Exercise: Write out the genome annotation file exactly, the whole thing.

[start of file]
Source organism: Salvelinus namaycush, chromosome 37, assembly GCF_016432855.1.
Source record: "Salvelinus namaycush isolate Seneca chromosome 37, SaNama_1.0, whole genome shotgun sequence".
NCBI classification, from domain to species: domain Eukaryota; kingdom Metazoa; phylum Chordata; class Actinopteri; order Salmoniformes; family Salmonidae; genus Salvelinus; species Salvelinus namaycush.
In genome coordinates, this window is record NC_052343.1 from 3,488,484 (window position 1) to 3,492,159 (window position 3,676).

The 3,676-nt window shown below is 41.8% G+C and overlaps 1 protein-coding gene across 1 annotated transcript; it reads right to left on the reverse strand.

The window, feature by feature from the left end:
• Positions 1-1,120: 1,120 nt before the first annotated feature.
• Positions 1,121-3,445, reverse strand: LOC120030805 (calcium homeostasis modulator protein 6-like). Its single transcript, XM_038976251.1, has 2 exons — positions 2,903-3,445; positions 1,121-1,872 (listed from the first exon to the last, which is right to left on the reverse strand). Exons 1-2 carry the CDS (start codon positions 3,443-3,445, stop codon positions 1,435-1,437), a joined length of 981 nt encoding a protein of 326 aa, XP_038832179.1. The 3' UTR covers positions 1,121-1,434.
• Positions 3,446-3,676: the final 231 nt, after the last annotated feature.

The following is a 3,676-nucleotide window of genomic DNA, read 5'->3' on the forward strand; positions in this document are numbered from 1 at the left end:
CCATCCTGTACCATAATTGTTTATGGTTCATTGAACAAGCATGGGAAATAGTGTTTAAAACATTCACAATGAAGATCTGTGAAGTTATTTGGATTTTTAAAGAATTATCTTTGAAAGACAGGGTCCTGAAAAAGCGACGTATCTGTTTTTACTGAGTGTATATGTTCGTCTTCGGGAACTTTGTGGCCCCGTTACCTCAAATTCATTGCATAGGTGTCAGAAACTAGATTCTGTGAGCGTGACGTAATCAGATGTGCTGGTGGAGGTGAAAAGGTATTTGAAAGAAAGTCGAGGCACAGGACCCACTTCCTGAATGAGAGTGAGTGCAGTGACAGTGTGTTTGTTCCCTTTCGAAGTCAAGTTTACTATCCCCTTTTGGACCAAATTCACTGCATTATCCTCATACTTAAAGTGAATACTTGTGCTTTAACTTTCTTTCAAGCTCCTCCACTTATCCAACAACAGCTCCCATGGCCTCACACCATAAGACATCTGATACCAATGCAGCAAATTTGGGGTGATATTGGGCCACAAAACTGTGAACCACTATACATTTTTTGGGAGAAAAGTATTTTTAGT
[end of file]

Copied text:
Source organism: Salvelinus namaycush, chromosome 37, assembly GCF_016432855.1.
Source record: "Salvelinus namaycush isolate Seneca chromosome 37, SaNama_1.0, whole genome shotgun sequence".
NCBI classification, from domain to species: domain Eukaryota; kingdom Metazoa; phylum Chordata; class Actinopteri; order Salmoniformes; family Salmonidae; genus Salvelinus; species Salvelinus namaycush.
In genome coordinates, this window is record NC_052343.1 from 3,488,484 (window position 1) to 3,492,159 (window position 3,676).

The 3,676-nt window shown below is 41.8% G+C and overlaps 1 protein-coding gene across 1 annotated transcript; it reads right to left on the reverse strand.

The window, feature by feature from the left end:
• Positions 1-1,120: 1,120 nt before the first annotated feature.
• Positions 1,121-3,445, reverse strand: LOC120030805 (calcium homeostasis modulator protein 6-like). Its single transcript, XM_038976251.1, has 2 exons — positions 2,903-3,445; positions 1,121-1,872 (listed from the first exon to the last, which is right to left on the reverse strand). Exons 1-2 carry the CDS (start codon positions 3,443-3,445, stop codon positions 1,435-1,437), a joined length of 981 nt encoding a protein of 326 aa, XP_038832179.1. The 3' UTR covers positions 1,121-1,434.
• Positions 3,446-3,676: the final 231 nt, after the last annotated feature.

The following is a 3,676-nucleotide window of genomic DNA, read 5'->3' on the forward strand; positions in this document are numbered from 1 at the left end:
CCATCCTGTACCATAATTGTTTATGGTTCATTGAACAAGCATGGGAAATAGTGTTTAAAACATTCACAATGAAGATCTGTGAAGTTATTTGGATTTTTAAAGAATTATCTTTGAAAGACAGGGTCCTGAAAAAGCGACGTATCTGTTTTTACTGAGTGTATATGTTCGTCTTCGGGAACTTTGTGGCCCCGTTACCTCAAATTCATTGCATAGGTGTCAGAAACTAGATTCTGTGAGCGTGACGTAATCAGATGTGCTGGTGGAGGTGAAAAGGTATTTGAAAGAAAGTCGAGGCACAGGACCCACTTCCTGAATGAGAGTGAGTGCAGTGACAGTGTGTTTGTTCCCTTTCGAAGTCAAGTTTACTATCCCCTTTTGGACCAAATTCACTGCATTATCCTCATACTTAAAGTGAATACTTGTGCTTTAACTTTCTTTCAAGCTCCTCCACTTATCCAACAACAGCTCCCATGGCCTCACACCATAAGACATCTGATACCAATGCAGCAAATTTGGGGTGATATTGGGCCACAAAACTGTGAACCACTATACATTTTTTGGGAGAAAAGTATTTTTAGT